The automotive recession won’t spare chemical companies
Even before COVID-19 hit the U.S. and EU, traditional auto giants were, as the Wall Street Journal wrote back in February, “girding for tougher times” – battling drops in sales and a demand shift toward electrification. Now, with the industry over a trillion dollars in debt, it’s even more critical – and daunting – for such companies to “manage the slowdown at the same time that they invest billions in electric and self-driving cars.”
These disruptions won’t spare chemical companies either, who, not unlike their auto counterparts, now face the twin challenge of reducing debt and investing in new, lighter- weight materials.
In this environment, chemical executives should take steps to manage the liabilities on their balance sheets. They should adopt a holistic approach, anticipating possible covenant breaches and defaults, assessing different methods for refinancing debt (e.g. converting debt to equity, exchange offers), and shedding non-core assets. In the EU, a new preventative restructuring framework – which enables those in crisis to restructure without filing for bankruptcy – may become a powerful instrument for helping chemical companies navigate through a downturn.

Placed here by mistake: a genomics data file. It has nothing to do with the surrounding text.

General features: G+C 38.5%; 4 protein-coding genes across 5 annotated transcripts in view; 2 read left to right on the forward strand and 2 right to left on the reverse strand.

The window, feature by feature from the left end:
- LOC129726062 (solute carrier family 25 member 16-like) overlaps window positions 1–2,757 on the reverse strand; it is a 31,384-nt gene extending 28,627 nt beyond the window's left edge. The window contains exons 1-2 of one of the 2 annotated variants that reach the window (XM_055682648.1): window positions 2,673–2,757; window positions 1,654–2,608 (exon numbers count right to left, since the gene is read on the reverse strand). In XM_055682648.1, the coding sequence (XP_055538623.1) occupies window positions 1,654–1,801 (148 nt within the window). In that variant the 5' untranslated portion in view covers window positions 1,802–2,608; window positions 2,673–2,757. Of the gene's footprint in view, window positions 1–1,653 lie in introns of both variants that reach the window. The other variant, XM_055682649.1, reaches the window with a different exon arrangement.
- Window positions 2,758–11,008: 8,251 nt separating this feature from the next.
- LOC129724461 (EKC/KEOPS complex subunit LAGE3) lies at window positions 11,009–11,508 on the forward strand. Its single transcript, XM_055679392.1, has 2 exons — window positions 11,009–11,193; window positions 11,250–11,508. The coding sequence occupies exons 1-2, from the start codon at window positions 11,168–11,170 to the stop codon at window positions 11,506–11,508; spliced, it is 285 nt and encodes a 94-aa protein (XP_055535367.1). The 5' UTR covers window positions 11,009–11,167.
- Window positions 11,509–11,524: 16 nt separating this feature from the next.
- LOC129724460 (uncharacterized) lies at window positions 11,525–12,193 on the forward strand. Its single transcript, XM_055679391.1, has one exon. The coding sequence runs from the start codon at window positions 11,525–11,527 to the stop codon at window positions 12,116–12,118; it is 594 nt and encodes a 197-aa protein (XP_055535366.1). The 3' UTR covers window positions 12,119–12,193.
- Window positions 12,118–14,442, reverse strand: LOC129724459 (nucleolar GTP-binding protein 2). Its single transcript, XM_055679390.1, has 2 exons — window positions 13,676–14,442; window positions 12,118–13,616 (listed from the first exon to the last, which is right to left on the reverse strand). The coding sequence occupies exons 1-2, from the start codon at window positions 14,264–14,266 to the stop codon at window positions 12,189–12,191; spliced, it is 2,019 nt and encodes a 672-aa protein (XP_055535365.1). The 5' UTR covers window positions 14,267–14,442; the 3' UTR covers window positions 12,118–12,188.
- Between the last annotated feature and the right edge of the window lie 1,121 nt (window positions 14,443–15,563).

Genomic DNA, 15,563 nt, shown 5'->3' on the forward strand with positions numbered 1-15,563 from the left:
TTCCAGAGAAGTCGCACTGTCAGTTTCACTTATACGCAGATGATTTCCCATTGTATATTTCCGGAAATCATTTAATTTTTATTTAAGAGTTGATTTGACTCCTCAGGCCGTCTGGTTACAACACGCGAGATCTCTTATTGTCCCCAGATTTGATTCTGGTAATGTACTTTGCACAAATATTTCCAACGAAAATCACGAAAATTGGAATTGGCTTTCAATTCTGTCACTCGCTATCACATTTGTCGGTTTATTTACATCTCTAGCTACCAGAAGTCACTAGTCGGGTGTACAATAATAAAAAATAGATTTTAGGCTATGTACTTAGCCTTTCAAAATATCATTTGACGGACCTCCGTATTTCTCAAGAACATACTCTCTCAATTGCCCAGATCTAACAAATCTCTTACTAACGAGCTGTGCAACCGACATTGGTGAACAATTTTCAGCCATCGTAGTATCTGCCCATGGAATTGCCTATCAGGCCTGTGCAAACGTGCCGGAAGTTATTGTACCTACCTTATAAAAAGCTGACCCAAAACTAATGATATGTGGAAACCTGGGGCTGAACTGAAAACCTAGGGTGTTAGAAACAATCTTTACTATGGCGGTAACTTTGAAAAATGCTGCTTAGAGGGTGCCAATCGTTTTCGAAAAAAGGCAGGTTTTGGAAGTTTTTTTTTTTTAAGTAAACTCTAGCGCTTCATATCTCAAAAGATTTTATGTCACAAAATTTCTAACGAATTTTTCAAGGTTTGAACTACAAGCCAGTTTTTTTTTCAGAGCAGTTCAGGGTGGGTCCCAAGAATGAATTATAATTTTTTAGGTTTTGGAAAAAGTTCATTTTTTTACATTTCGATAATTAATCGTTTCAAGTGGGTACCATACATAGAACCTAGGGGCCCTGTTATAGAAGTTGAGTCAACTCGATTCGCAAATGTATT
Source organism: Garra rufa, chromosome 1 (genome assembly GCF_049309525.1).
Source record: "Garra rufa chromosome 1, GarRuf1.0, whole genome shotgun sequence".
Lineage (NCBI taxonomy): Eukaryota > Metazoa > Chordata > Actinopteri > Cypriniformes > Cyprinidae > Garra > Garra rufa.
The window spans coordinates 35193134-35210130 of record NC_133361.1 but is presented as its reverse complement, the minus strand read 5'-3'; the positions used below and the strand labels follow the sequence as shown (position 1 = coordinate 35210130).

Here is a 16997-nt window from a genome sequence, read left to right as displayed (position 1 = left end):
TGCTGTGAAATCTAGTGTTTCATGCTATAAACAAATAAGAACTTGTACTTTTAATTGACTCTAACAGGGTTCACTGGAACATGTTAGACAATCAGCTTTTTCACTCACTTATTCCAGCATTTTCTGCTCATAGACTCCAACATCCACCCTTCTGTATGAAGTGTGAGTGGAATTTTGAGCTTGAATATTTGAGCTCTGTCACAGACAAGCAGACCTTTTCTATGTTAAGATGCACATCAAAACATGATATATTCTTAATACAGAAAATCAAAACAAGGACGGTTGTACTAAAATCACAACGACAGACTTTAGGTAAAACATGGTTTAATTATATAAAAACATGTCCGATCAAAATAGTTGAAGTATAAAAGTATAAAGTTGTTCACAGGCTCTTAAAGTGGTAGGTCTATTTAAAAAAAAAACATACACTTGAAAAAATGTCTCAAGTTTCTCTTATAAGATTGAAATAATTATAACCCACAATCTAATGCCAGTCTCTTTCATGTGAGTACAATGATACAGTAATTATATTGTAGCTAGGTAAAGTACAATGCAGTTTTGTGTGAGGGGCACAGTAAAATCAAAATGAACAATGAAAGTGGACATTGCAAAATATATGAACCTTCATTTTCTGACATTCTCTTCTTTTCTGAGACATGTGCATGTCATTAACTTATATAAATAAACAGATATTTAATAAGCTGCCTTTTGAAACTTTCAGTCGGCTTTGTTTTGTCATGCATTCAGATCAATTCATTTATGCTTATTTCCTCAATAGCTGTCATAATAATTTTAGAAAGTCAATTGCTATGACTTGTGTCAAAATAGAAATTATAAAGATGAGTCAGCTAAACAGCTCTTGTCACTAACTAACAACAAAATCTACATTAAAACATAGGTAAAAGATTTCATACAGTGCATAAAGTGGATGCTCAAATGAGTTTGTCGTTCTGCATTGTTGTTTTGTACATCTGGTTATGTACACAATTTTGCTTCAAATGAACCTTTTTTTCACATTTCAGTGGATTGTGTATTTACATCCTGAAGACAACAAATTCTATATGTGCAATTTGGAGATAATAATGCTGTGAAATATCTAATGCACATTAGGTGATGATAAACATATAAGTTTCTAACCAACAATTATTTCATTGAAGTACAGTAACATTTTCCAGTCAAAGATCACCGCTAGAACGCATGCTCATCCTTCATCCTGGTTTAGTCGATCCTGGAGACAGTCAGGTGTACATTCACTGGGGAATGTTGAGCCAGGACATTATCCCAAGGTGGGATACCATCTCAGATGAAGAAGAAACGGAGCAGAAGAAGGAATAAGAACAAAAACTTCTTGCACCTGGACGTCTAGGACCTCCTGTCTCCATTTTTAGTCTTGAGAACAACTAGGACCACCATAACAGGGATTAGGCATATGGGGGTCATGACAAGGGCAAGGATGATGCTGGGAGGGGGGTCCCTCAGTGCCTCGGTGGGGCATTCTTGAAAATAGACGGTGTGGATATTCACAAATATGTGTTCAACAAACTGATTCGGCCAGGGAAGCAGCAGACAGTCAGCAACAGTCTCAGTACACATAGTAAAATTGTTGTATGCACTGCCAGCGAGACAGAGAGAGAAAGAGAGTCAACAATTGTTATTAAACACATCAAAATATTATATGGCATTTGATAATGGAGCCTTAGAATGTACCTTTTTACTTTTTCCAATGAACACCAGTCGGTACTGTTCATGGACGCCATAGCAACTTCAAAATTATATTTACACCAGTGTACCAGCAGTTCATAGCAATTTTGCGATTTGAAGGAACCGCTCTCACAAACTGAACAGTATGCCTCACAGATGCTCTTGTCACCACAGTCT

Executives anticipating the possibility that they will be forced to reduce their workforces should also be cognizant of developments in worker protection laws. While the U.S. is more flexible than countries like Germany or France in this respect, the “Toys R Us” bill passed in New Jersey this year may signal broader shifts in legal protections for downsized U.S. workers. The law guarantees severance pay in the wake of mass layoffs.
In the end, most restructurings in the chemicals space will likely focus on converting assets to collateral – it’s in everyone’s best interest, after all, to keep these companies afloat. But as an automotive recession unfolds, the industry has a long road ahead of it. Those who take proactive, holistic measures to manage their liabilities will fare best in the years to come.